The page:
but I dunno man, Calvino and Johnson are your targets? Or even are to you people who aren't interesting? Have you heard of these people "Paul Auster" and "Joseph O'Neill"? People actually way, way overrated?

BLAKE BUTLER said...

i'm obviously being hypercritical. i own all of these books, and still enjoy calvino. but are they made they are made out to be? i don't think they are. and obviously i'm speaking to a very small group of people, as for most anyone in the world i'd be thrilled to see them reading probably any of these.

re: jesus' son, i wasn't saying it was colored by any of his other books. i just don't think it is the masterpiece it is widely referred to as, regardless of anything else.

not targets, just subjects for discussion.

Evan Lavender-Smith said...

I agree that all of these books are overrated. I think it's especially important to note Calvino. I hated Invisible Cities and IOAWNAT. It's always irksome to me when I see Calvino's name placed alongside Beckett's and Borges's and Pynchon's and Acker's as among the great PoMo fiction innovators. It's much like seeing Kundera's name there. I know some really smart readers who say they like Calvino and I always wonder if it isn't because they read him in high school and are nostalgic for that excited sense of discovery when they didn't know any better.

Rauan Klassnik said...

Evan, what's wrong with Kundera?

Evan Lavender-Smith said...

I guess I feel that Kundera writes the Novel of Ideas but oftentimes forgets to include the ideas.

Rauan Klassnik said...

i'm guessing then that you don't like his writing about writing:
The Art of the Novel
Testaments Betrayed

??

Rauan Klassnik said...

and taste is taste, Evan, opinion, opinion... so, i'm not arguing with ya. but i will say that i saw Kundera write somewhere that one of his books was supposed to be built around a cluster of words. or clusters of words for each character. like colors. when i read Kundera i appreciated in that sort of way i guess: colors, clusters-- music....

anyways....

BLAKE BUTLER said...

to be honest i never really got kundera either. i think the 'novel of ideas but forgot to include the ideas' could not be more apt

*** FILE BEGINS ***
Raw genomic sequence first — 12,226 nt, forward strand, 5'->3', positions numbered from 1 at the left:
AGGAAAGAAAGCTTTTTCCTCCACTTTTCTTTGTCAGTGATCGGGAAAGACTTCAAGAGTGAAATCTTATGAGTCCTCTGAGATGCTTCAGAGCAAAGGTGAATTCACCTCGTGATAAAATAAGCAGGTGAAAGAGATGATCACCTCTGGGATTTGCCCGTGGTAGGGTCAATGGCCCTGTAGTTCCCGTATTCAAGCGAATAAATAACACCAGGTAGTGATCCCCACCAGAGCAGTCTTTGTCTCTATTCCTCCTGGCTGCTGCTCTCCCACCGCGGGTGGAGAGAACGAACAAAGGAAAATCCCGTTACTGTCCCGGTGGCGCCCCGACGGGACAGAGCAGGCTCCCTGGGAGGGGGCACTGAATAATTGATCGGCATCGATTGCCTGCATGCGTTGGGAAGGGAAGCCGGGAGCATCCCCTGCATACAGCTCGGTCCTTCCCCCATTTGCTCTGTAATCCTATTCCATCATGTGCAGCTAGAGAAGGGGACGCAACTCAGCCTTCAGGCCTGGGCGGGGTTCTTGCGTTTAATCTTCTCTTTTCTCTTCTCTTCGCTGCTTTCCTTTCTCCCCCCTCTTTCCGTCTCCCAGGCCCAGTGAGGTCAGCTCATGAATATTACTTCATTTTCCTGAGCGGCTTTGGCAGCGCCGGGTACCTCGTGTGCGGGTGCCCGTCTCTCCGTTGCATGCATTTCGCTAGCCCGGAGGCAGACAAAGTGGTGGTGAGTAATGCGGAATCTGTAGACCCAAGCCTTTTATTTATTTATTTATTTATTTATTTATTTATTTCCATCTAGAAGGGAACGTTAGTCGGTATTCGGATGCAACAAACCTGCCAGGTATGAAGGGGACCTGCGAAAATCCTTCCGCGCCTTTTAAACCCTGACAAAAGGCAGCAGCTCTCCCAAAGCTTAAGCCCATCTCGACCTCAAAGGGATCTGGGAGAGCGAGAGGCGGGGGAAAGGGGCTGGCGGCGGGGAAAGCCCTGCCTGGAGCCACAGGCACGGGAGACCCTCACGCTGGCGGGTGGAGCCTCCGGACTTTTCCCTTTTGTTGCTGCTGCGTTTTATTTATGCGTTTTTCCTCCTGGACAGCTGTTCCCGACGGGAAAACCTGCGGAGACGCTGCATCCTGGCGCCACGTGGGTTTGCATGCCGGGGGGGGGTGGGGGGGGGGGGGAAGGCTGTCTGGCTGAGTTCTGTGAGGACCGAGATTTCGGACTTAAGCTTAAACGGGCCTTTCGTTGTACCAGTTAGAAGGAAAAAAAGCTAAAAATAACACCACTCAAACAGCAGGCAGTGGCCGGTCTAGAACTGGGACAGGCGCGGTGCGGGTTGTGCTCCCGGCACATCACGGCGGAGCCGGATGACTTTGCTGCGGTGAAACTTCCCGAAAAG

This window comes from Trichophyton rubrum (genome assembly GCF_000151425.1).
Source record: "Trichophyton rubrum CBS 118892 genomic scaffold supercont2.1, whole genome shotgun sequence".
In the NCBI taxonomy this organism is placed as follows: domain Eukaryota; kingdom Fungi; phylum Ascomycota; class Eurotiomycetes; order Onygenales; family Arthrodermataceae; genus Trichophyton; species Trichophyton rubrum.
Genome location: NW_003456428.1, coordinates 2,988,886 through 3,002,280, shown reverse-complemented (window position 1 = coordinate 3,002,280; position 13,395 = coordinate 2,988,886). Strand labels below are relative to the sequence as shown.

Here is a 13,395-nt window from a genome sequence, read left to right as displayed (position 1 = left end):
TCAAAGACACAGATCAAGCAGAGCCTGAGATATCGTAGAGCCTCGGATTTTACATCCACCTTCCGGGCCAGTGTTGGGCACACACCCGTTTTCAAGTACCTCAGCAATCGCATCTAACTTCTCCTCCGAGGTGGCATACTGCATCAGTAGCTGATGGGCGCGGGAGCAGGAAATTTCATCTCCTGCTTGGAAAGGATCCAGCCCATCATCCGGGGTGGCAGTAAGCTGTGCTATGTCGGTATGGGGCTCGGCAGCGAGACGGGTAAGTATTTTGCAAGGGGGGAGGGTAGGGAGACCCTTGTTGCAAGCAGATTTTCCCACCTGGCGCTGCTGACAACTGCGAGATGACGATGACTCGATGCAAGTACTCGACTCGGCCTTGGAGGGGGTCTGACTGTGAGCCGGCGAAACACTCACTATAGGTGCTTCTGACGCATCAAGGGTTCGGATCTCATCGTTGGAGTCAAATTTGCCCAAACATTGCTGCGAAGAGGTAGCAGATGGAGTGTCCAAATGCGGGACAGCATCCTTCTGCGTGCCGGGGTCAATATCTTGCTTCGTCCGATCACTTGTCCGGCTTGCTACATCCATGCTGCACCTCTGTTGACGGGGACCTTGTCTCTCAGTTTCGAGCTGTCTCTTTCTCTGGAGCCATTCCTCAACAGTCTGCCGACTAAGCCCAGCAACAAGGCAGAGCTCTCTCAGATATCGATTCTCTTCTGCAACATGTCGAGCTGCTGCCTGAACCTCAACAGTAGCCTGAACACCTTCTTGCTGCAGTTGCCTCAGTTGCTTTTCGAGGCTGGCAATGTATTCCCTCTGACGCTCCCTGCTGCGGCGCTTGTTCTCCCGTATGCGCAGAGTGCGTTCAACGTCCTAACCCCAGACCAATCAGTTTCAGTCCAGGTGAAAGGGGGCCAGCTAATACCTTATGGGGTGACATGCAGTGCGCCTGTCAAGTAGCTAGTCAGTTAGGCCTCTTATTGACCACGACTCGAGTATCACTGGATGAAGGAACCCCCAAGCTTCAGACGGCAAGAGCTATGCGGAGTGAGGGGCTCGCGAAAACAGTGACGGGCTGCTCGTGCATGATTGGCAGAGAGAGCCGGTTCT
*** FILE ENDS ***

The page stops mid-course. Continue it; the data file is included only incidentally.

Evan Lavender-Smith said...

Rauan,

I may like MK's writing about writing more than I do his novel writing. I remember feeling like I learned something from The Art of the Novel, and what you paraphrase above sounds beautiful. But I don't remember feeling all that intellectually or emotionally challenged by any of the MK novels I read; I don't remember ever feeling that the way I think about life or art was disturbed or altered by reading his novels. I guess that's what I mean. But also, and this is probably not a very cool thing to say -- and I suppose it sort of contradicts the method by which I just now bagged on MK, but I'm writing this with my phone and it's hella hard to go back and change shit -- I do not believe in the concepts of 'taste' and 'opinion' as they pertain to aesthetic judgment.

clarkknowles said...

Great job Blake... especially getting people to think and talk about these books, or any books, getting people to be specific about WHY they like books, too. Lots of books fit specific times in my life and I don't really want to go back to them again. There are too many good books out there for me to return again to what has been read. I can't even catch up with the "to be read" pile, let alone the "already read pile." It's all so subjective too. For instance, I think you are a fan of Suttree, right? Good lord, I hated that book so much. Hated it! I was forced to read it for a book group and felt such revulsion at the thing that I tossed it in a garbage can on the way out of the building. I love Moviegoer, Revolutionary Road, and Baron in the Trees, but I don't feel the need to return to them. Thanks for the post.

Landrum said...

I guess I like smarmy dick voices because Moviegoer>Sportswriter //and it's not close. I keep Percy on the desk and read a paragraph every so often. Philosophy fuckers are the bee's tits.

Jesus' Son is a book I read, enjoyed, and loaned away.

I couldn't finish Revolutionary Road for the feeling of mediocrity. This was after liking Easter Parade and loving his stories. Also, I believe Yates and Cheever were either separated at birth or were one person.